*Red River—John Wayne (1948; Dir: Howard Hawks). John Wayne heads to Texas on a wagon train in 1851. When he leaves the train and heads south, he loses his love to Comanches and never entirely recovers from that.
*Wagon Master—Ward Bond, Joanne Dru (1950; Dir: John Ford). Mormons led by Ward Bond get Ben Johnson and Harry Carey, Jr. to guide them through obstacles such as rough trails, raiding Indians, seductive medicine show women and an outlaw clan.
The Outriders—Joel McCrea (1950). As the Civil War draws to an end, Confederate scout Joel McCrea helps a wagon train laden with secret gold make its way back up the Santa Fe Trail.
*Westward the Women—Robert Taylor (1951; Dir: William Wellman). Robert Taylor is the wagon master taking a train full of women to California to find new lives and new husbands in this surprisingly good western.
Passage West–John Payne (1951; Dir: Lewis R. Foster). In 1863, six convicts led by John Payne escape from a Salt Lake prison and take over a wagon train headed to California across the desert.
*Bend of the River—James Stewart (1952; Dir: Anthony Mann). Former Missouri border ruffian James Stewart leads a wagon train to their Oregon destination against considerable odds.
Jubilee Trail–Vera Ralston, Joan Leslie, Forrest Tucker (1954; Dir: Joseph Kane). A trader and his New York bride encounter his former lover and illegitimate child on the trail westward to California.
Arrow in the Dust–Sterling Hayden (1954; Dir: Lesley Selander). Fake cavalry officer Sterling Hayden fights off Indians while trying to get a wagon train to Fort Laramie.
The Indian Fighter—Kirk Douglas (1955; Dir: Andre DeToth) Scout Kirk Douglas romances Indian maiden Elsa Martinelli and has his loyalties questioned.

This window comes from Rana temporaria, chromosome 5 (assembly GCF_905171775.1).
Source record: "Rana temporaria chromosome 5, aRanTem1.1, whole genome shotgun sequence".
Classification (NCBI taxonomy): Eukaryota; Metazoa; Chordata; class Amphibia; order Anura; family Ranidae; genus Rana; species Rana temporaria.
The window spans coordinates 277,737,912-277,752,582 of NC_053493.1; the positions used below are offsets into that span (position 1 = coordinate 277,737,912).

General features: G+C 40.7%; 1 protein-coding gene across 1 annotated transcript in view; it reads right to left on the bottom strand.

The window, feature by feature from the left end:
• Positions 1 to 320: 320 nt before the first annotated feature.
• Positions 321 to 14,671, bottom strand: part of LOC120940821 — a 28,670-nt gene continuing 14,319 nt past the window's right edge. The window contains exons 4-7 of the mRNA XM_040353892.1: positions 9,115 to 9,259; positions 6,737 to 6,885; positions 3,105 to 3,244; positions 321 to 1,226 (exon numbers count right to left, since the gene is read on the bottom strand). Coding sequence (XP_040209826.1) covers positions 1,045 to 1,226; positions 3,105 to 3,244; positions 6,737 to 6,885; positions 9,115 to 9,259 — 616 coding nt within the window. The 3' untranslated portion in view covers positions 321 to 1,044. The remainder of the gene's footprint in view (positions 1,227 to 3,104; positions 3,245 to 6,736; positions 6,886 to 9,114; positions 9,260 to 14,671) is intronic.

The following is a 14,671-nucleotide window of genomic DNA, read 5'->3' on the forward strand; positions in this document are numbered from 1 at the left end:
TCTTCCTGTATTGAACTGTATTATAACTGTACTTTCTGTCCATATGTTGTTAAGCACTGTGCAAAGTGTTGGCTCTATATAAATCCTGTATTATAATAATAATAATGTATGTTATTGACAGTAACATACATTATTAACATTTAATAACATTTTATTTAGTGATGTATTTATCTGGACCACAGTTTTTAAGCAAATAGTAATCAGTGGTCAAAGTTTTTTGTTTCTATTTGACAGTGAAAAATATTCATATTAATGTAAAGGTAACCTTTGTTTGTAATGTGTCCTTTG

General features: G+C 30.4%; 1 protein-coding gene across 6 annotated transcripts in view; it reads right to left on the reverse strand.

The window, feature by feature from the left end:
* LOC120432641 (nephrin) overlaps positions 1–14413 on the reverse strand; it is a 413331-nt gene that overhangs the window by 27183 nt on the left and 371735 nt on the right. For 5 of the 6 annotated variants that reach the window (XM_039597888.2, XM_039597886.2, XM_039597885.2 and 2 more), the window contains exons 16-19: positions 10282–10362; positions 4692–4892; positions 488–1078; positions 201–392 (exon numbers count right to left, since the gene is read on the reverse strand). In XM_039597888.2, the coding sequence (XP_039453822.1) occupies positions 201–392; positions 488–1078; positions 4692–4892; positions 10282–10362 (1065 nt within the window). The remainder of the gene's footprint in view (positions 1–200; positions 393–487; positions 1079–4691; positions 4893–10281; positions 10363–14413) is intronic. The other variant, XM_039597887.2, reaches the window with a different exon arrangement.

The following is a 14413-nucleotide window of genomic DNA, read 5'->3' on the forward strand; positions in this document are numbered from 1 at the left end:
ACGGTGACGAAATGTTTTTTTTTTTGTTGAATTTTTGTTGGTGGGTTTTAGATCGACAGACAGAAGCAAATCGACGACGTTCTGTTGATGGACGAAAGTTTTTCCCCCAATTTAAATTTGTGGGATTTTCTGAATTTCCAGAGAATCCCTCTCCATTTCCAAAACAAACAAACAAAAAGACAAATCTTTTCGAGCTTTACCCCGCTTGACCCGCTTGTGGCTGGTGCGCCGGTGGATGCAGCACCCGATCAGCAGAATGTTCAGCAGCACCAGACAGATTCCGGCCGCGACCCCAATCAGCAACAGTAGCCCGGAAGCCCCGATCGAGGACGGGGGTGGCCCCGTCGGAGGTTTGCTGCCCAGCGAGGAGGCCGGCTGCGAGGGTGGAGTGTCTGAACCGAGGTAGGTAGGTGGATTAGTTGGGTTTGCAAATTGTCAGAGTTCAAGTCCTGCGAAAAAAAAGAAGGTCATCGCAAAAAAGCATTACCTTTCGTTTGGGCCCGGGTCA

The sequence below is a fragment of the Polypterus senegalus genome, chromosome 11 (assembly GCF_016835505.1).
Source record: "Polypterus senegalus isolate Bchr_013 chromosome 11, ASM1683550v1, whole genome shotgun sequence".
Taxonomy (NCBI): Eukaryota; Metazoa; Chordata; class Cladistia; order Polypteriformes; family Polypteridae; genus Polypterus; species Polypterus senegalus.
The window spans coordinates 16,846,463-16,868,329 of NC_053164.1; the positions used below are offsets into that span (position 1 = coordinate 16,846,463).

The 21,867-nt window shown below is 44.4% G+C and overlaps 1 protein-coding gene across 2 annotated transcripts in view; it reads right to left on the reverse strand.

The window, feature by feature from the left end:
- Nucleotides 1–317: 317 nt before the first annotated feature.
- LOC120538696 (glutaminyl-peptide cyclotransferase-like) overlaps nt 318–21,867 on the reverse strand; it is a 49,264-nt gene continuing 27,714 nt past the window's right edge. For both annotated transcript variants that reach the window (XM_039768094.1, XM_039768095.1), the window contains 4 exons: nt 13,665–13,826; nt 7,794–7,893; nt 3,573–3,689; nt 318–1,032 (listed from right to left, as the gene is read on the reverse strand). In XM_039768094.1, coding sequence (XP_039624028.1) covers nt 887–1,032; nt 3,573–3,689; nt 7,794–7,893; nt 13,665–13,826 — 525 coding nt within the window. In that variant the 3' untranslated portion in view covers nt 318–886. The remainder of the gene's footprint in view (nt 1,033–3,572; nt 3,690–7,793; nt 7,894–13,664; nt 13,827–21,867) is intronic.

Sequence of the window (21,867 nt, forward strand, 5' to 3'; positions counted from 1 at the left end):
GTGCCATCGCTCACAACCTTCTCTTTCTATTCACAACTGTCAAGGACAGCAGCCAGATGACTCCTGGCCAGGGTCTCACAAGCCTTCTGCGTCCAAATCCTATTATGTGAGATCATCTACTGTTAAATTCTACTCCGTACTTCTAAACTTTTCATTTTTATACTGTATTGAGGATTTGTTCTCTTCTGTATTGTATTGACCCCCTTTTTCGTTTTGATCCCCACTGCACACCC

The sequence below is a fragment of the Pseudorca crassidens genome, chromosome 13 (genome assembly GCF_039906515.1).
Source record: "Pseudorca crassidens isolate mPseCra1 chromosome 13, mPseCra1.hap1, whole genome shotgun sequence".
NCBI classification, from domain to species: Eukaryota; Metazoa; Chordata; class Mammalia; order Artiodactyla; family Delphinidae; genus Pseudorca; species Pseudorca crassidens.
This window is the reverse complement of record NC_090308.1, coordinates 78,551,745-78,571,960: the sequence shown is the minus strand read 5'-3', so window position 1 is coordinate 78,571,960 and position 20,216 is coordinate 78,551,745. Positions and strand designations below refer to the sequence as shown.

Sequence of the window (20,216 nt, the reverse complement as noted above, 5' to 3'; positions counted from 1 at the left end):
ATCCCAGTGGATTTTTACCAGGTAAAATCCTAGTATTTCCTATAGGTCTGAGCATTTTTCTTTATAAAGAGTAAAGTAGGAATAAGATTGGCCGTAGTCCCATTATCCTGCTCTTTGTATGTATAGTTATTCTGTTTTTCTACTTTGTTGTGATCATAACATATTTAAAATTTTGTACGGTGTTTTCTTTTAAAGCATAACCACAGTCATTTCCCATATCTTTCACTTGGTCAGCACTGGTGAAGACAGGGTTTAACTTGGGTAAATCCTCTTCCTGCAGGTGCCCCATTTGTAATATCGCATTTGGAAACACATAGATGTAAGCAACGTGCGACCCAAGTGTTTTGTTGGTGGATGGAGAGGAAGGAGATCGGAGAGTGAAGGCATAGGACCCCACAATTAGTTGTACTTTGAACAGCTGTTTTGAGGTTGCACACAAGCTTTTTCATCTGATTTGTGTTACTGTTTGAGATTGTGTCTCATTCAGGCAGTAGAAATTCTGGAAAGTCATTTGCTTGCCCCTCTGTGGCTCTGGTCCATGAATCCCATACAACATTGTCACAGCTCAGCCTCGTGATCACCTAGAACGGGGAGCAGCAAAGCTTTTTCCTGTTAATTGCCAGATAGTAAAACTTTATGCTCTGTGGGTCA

The Last Wagon—Richard Widmark (1956; Dir: Delmer Daves). Most of the wagon train has been wiped out by Indians, but luckily the few young survivors have Richard Widmark to get them through inhospitable terrain.
Westward Ho, the Wagons–Fess Parker (1956; Dir: William Beaudine)
The Tall Stranger–Joel McCrea (1957; Dir: Thomas Carr). Returning from the Civil War to his brother’s valley in Colorado, Joel McCrea encounters a wagon train led by a land-grabber and rustler. But on the good side, it has Virginia Mayo.
The Oregon Trail–Fred MacMurray (1959; Dir: Gene Fowler, Jr.). In 1846 reporter Fred MacMurray heads west with a wagon train, encountering Indians both hostile and friendly (Gloria Talbot).
Thunder in the Sun–Susan Hayward, Jeff Chandler (1959; Dir: Russell Rouse). A group of French Basque immigrants make their way across the country to California in 1850, with the guidance of old scout Jeff Chandler..
How the West Was Won (1962; Dir: Henry Hathaway et al.). A large-scale epic with a little of everything, including wagon trains.
The Way West—Kirk Douglas, Robert Mitchum, Richard Widmark (1967; Dir: Andrew McLaglen). A glossy Hollywood version of the A.B. Guthrie novel about the first wagon train headed west to Oregon’s Willamette Valley in 1843, featuring a mountain man character from his earlier novel The Big Sky.
Buck and the Preacher–Sidney Poitier, Harry Belafonte (1972; Dir: Sidney Poitier). A former slave and buffalo soldier, Sidney Poitier now guides wagon trains of blacks headed west. But they have to fight off night riders and those who would head them back to the south.
*Silverado (1985; Dir: Lawrence Kasdan). Most elements of traditional westerns, including a wagon train of emigrants, show up in this entertaining modern western.
Wagons East (1994). Western comedy starring John Candy and Richard Lewis, with a wagon train heading back to civilization.
The Donner Party (2009). A cinematic version of the story of the doomed emigrant party now remembered principally for cannibalism when it was snowbound in the Sierra Nevadas.
Meek’s Cutoff (2011). A wagon train is misled in Oregon by a feckless mountain man-scout but rescued by strong-minded women (especially Michelle Williams) in this fact-based feminist drama.
Wagon Trains Featuring Women
Westward the Women (1951)
Meek’s Cutoff (2011)
Civil War Wagon Trains